Mousasi is one of those guys who makes things look easy, and his boxing is the best example. He's not flashy in any way; just a textbook fundamentalist. Picture-perfect footwork and overall punching technique are delivered in crisp combinations with smooth head movement, all from a balanced stance and nearly impenetrable guard. Though his hands make up most of his offense, he throws kicks to all levels, snapping off a formidable high kick on occasion.

He has just the clean style of quick left hook and brutal uppercut that Jardine has walked into before. His hands are lightning fast and accurate as hell. I can't even recall Mousasi being dazed by strikes in any of his fights, and since two subs and one decision account for his only losses, I'd put his chin on a fairly bulletproof level.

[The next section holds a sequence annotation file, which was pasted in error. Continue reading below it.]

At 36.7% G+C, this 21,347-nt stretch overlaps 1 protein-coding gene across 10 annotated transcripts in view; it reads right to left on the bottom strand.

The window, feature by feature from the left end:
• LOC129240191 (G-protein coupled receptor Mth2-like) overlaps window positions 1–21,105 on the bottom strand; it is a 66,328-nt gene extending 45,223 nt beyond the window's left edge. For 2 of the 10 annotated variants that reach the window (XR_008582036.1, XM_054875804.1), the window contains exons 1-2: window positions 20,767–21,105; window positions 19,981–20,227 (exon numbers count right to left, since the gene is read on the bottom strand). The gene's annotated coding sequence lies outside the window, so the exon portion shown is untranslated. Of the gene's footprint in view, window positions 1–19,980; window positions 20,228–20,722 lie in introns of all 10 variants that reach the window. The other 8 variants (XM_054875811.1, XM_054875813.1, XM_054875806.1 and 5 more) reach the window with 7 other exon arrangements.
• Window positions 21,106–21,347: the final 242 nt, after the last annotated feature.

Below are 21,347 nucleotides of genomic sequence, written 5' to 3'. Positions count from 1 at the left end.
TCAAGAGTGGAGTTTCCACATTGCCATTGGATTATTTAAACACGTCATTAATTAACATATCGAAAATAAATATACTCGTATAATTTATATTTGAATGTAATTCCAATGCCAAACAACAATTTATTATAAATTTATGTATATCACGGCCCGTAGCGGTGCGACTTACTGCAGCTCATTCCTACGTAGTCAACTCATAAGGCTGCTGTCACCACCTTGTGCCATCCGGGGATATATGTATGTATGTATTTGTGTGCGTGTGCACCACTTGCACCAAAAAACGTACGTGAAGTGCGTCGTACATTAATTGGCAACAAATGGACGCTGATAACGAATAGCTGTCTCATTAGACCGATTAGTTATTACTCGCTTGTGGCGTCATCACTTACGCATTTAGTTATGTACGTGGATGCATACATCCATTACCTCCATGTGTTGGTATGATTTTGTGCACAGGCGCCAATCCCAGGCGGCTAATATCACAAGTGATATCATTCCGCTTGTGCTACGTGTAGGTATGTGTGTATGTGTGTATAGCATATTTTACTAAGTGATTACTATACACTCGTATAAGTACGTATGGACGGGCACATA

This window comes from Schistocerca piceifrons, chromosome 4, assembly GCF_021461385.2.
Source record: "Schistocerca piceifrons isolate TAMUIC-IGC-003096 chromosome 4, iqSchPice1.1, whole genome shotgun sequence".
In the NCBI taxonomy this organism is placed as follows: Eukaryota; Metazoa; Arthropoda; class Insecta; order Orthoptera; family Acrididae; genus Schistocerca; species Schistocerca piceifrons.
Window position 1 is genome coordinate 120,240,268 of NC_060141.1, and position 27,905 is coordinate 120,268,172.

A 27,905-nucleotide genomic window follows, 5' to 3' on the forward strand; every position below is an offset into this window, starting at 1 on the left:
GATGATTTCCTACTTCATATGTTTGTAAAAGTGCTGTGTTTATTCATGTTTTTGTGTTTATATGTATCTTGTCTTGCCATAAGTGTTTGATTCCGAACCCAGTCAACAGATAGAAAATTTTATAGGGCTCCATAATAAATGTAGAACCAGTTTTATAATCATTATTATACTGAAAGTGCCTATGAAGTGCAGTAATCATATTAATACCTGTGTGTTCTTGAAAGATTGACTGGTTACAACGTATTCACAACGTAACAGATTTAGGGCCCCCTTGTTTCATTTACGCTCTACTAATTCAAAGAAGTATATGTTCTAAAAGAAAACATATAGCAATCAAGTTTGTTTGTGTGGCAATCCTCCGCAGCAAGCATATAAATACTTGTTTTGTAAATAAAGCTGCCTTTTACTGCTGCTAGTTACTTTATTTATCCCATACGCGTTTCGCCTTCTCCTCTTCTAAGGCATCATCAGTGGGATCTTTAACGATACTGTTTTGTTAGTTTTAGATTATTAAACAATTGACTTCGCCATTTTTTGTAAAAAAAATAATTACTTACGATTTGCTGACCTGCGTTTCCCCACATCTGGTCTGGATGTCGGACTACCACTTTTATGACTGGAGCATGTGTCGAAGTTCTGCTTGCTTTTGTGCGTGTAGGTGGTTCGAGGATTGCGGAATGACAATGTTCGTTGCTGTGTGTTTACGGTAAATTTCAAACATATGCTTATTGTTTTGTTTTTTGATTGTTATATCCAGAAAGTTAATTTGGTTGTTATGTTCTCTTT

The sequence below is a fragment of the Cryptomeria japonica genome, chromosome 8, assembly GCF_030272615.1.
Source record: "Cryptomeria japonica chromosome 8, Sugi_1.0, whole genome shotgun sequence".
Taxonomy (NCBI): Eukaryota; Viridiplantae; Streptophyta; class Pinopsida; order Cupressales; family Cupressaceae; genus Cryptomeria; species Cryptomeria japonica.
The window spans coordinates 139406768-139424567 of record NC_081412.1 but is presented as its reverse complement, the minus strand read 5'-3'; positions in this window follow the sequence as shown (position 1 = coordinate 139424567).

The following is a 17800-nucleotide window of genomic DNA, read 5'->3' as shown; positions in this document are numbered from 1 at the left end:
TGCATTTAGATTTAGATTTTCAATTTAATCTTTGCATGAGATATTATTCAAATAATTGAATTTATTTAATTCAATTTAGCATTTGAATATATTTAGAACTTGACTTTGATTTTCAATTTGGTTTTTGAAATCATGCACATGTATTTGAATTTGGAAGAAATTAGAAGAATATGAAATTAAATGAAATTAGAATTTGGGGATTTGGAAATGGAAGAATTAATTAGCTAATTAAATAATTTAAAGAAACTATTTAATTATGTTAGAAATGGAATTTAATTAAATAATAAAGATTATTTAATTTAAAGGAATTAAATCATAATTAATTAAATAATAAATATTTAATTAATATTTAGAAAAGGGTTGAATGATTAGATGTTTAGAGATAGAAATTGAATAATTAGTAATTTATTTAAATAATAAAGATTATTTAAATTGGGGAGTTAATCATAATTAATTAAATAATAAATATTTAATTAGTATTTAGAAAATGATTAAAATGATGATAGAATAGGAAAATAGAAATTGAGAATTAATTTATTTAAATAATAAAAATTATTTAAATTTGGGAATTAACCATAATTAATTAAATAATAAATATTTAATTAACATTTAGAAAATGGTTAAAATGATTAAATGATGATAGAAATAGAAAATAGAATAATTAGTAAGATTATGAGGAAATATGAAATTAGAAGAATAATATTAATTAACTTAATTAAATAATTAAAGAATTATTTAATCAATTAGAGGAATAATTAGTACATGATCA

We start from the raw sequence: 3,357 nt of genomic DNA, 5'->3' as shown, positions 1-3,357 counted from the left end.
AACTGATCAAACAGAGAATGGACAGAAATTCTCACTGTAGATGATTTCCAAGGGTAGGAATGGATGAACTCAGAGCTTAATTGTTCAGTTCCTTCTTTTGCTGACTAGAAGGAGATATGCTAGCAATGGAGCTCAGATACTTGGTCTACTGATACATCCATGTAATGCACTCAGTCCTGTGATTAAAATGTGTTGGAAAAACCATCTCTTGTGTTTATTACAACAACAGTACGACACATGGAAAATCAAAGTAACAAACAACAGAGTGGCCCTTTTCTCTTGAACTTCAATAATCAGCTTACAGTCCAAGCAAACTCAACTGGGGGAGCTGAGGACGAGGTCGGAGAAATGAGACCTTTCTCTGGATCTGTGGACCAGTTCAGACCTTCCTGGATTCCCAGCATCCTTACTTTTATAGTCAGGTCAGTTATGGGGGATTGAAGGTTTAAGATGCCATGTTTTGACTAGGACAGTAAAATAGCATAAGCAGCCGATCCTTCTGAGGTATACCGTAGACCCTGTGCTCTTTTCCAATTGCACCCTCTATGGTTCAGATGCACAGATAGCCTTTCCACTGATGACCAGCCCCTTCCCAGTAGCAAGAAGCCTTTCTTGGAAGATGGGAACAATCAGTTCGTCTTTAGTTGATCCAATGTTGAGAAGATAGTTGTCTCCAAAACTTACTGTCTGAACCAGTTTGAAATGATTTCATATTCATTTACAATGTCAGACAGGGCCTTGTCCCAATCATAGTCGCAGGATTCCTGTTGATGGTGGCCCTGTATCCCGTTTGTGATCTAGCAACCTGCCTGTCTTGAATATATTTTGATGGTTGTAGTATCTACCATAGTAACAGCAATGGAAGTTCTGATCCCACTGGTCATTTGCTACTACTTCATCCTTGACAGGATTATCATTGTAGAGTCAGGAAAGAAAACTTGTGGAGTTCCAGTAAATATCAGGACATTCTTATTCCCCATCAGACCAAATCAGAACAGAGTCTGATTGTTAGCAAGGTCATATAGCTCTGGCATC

Considering his impeccable technique, heavy hands, and past performances in kickboxing and MMA, Jardine's abnormal style might score a few times unexpectedly, but he should be seriously out-matched standing.

Advantage:  Mousasi

Clinch Phase

Things don't get any easier for Jardine in the clinch, where Mousasi is a Judo black belt and has held his own against larger and stronger fighters. The clinch has served as the fuse to many Mx26w2_mediumof Mousasi's devastating finishes, as Renato Sobral found out the hard way. 

His composure when striking allows him to anticipate advances and dig underhooks, and he loves to plant punches with one hand while pushing his opponent off-balance with the other. His base is strong and he uses his hips well for leverage, which frees his upper-body to defend first, then punish with precise and powerful strikes.